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Taking the best senior photos, how to utilize graduation pics for networking

Take senior photos that won't embarrass you later in life.
Shamontiel L. Vaughn

Senior pictures are the last hurrah. This is the last time that professional school photographs will be taken. College yearbooks aren't particularly popular, and some universities don't have them at all so the last year of high school is the last year to celebrate one's teenage memories. Picture time can be a fun session for a graduate while showcasing the best in their personality for business opportunities.

What kind of fashion choices should be made for senior pictures?

Hair fashion trends are fun, but senior photos can quickly look dated if the style is modern for the moment but looks old-fashioned the year after. Stick to classic hairstyles -- crew cuts, Caesar haircuts, bob haircuts and evenly straightened (or "naturally" wavy) hairstyles rarely if ever go out of style.

People who wear glasses often make the last-minute decision to ditch them. For someone who wears contact lenses on a regular basis, this is no problem. Pop them in and pose. However, for spectacle wearers who have nose pad marks on their faces, this will show. Be weary of this and try not to squint. Or, just keep the glasses on. Photographers are great about fixing any glares.

Anyone who has ever dyed hair knows that sometimes that color may look good on the box but is a disaster on a person's head. The same can happen with favorite colors. Bring a few outfits. If the photographer only has a few backgrounds and some clash with the outfit, the photographer will usually opt for a different background for that outfit. However, remember that student photographs are not model runway shots. The photographer may only have a limited supply on location that all students must use. So if a student is wearing red and the background is orange, this may be the right time to consider a new set of clothing.

One of the most effective ways to look awkward in pictures isn't just a matter of awkward posing. The outfits chosen are just as important. The most genuine smiles, confident eyes and poses happen when students feel comfortable in the clothes they want to wear. If Mom and Dad are paying for the photos, it may be more of a challenge to wear exactly what the student wants. But if the parents are a little more lenient or the graduate is willing to chip in for portrait expenses, outfit input may be an easier negotiation. Similar to hairstyle selections, pick a timeless outfit for each session. Students and parents can team up to share their style ideas.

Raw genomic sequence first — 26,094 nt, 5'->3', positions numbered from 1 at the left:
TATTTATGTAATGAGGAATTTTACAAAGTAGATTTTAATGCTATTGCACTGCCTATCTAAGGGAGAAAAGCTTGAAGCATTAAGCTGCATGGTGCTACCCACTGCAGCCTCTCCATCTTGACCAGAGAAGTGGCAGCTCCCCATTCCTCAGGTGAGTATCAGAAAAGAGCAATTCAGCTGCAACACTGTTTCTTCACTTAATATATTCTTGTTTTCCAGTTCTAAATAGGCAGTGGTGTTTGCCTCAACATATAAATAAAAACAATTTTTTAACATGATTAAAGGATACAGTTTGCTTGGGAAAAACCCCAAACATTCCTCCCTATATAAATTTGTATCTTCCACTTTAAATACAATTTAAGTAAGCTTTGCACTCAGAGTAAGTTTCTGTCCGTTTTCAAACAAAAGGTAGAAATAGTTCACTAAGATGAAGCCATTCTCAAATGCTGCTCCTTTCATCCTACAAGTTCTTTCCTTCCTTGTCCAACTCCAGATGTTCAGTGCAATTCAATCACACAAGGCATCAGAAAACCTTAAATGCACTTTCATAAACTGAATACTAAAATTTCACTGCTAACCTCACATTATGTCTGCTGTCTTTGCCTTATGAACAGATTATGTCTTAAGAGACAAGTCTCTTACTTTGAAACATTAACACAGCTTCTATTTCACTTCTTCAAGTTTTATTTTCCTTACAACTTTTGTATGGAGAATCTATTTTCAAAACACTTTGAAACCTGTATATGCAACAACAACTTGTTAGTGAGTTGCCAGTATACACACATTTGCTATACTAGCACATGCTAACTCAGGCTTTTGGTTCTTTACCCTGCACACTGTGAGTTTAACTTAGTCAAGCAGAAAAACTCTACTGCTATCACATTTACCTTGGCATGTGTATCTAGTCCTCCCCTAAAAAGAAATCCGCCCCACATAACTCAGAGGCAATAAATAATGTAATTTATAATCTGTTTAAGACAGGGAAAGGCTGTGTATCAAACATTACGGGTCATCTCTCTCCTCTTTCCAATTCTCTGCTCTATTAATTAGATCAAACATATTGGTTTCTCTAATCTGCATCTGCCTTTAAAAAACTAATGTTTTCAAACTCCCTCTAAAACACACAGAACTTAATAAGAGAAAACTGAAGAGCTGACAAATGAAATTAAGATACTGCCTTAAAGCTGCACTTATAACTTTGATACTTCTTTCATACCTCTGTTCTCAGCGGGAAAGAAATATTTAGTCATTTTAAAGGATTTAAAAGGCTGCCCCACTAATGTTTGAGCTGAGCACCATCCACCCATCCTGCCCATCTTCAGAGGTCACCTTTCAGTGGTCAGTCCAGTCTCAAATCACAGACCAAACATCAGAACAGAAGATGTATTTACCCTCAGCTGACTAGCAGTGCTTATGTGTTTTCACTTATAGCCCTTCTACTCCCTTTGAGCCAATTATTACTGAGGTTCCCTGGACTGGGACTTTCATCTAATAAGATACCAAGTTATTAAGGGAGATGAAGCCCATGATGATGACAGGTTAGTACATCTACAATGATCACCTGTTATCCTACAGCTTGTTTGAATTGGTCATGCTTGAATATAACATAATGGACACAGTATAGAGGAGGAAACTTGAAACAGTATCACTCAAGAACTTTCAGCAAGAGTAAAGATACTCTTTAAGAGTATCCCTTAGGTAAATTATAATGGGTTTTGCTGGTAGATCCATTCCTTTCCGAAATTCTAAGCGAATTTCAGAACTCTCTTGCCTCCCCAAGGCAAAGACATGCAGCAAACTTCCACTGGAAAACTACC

How can these photographs be used for a student's benefit?

Senior year is fun, but it's also an opportunity to start thinking about a career, especially for those who choose college internships or to go directly into the workforce after graduating. Create ideas for a location picture, whether it's a photography background or physically in an outdoor or inside area, to use as the main headshot for a media kit, resume, social media business profile or the website of the graduate. This may be a good time to separate personal from private accounts to help boost employment opportunities. Talk to the photographer about the copyright rules for these photographs to see how much would need to be paid in order to use them for promotional purposes. Some photographers give full rights to students while others add on additional rates if using the graduation photography for something other than passing around to family members and friends. Identify the best and most modern photo from the assortment, and use that one on a consistent basis, even on business cards. The background needs to pop almost as much as hair, makeup and/or the outfit.

What kind of input does the student have with the photographs?

Look at the average person's Instagram, Facebook or Twitter accounts and viewers will see random people practicing their best pose. As vain as it may seem, this is a good time for students to do the same. Of course photographers hired by the school will have their classic "tilted head" posing suggestions or diagonal chair positions, but why not try out other pose ideas, too? Yes, the photographer may not be particularly thrilled with the student playing photographer, too, but as with a restaurant meal, if the customer is paying for it, then the best poses matter more than who suggested them. But don't go overboard. If a pose is awkward, doesn't look good in the lighting, or bypasses funny and goes straight to being silly, stick with the professional shot.

Enjoy the moment

As important as hair, makeup, clothing, shoes and a warm smile are, remember that the eyes matter even more. A look of fain is just as important as a wide grin or sophisticated straight face. Avoid frowning, scowling, looking bored or signs of aggravation. Remember that people will want to frame these photographs, not make excuses for them or timidly ask, "What happened?" Get six to eight hours of sleep to avoid baggy eyes. Iron clothing or get it cleaned. And remember the celebratory reason these photos were taken.

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